A British Sikh Army officer and physiotherapist has set a new world record for the longest solo, unsupported, and unassisted polar expedition by a woman.
Captain Harpreet Chandi, known as Polar Preet having already completed a trekking challenge to become the first Indian-origin woman to set the record of a solo unsupported trek to the South Pole, travelled 1,397 km across Antarctica in temperatures as cold as minus 50 degrees Celsius. The previous record was 1,381 km, set by Anja Blacha in 2020.
“It was very cold and windy but I kept my breaks very short so I didn’t get too cold,” Chandi wrote on Thursday in a blog she has been maintaining while on her new polar expedition.
“I didn’t let myself stop earlier though because I wanted to get the miles in,” she said.
However, Chandi is disappointed that she does not have enough to meet her original aim of becoming the first woman to cross Antarctica solo and unsupported.
“I’m pretty gutted that I don’t have the time to complete the crossing. I know that I have done a huge journey, it’s just difficult while I’m on the ice and I know it’s not that far away,” she said.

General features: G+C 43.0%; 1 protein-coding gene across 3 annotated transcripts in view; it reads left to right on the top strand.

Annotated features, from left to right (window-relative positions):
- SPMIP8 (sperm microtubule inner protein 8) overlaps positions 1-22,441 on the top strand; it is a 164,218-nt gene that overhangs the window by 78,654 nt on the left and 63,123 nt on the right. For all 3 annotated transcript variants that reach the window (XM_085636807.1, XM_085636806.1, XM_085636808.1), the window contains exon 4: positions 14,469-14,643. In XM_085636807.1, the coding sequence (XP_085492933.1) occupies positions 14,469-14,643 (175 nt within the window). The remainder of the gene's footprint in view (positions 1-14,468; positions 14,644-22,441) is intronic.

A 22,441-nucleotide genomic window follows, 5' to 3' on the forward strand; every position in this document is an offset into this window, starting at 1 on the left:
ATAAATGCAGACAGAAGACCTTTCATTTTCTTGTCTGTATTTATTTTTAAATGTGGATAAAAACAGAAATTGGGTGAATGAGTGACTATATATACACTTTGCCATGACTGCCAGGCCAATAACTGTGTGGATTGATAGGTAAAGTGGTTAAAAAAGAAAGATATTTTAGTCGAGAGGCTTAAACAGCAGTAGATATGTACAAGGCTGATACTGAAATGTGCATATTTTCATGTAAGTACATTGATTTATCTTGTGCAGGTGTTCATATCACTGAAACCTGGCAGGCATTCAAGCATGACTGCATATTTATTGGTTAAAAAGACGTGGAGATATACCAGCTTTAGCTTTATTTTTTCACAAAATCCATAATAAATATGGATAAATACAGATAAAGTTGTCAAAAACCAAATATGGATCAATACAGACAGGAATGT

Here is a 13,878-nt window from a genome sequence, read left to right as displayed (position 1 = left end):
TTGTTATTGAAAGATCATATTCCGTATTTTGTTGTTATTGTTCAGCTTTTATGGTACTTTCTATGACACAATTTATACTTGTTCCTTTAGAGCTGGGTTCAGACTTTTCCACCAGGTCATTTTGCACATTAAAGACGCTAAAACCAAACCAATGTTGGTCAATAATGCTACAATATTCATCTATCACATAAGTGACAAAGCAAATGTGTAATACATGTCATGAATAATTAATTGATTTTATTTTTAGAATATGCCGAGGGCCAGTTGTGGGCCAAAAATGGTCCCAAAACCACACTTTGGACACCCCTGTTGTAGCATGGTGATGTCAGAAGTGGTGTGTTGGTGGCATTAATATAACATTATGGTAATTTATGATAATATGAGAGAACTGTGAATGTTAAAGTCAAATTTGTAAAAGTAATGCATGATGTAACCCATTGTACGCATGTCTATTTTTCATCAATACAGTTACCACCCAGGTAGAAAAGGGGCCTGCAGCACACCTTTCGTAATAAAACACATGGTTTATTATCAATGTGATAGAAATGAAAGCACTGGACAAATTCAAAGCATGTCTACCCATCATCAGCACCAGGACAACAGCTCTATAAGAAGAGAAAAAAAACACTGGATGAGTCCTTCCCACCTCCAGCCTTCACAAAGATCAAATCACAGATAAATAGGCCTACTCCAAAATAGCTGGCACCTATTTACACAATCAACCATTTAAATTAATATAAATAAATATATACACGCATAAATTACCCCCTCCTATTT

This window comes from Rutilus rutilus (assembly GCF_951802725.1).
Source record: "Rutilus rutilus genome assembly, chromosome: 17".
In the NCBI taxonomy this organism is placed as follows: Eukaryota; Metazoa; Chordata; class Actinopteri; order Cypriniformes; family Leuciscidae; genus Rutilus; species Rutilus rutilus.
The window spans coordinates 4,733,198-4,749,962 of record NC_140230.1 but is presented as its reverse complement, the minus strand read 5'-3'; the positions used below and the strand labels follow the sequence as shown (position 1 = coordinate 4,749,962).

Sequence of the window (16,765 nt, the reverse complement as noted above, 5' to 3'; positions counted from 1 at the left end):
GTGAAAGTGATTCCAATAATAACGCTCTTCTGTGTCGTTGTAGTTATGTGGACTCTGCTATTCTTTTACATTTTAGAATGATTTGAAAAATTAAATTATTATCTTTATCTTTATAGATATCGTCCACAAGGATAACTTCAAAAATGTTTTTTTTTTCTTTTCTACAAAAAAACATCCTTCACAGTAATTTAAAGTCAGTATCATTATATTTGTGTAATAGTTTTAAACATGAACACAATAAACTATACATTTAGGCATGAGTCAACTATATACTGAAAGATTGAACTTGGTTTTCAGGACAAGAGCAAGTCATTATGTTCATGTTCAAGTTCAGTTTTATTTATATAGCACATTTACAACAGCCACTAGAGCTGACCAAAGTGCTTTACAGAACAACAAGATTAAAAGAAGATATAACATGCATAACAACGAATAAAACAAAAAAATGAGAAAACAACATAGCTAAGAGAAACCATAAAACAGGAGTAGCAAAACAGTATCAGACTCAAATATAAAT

The 33-year-old from Derby in eastern England, working at a regional rehabilitation unit in Buckinghamshire, has been pulling a sledge with all her kit and battling below freezing temperatures on her new adventure since November 2022.
The University of Derbyshire, which conferred her with an honorary degree, congratulated the trekker for breaking the “record for the longest solo, unsupported, and unassisted polar expedition by any woman in history”.
It was around three years ago when she was learning about Antarctica that she decided she wanted to do a crossing of the continent.
But she did not put in her application into the Antarctic Logistics and Expeditions (ALE), which handles the permissions for such expeditions, immediately because she wanted to build up some experience.
Her application was completed early last year and it has been all about preparing for her new goal after completing Phase 1 with her South Pole expedition in 2021. On her latest mission, she has been listening to voice notes to keep her motivated.
“I listened to childhood memories from my brothers, my mum telling me how excited she was about having a baby girl and how the midwife commented that she had never seen an Asian woman so excited about having a girl. And finally hearing my niece say it’s the most amazing thing she has seen anyone do in her entire life and it’s even more amazing because it’s her phuwa (auntie) doing it. It’s so precious to hear,” she writes on her blog this week.
Chandi has always been keen to push the human body to its limits and sees her adventures as part of this wider mission.
As an “endurance athlete”, she has run marathons and ultra-marathons and, as a British Army officer, completed large scale exercises and deployments in Nepal, Kenya and a United Nations peacekeeping tour of South Sudan.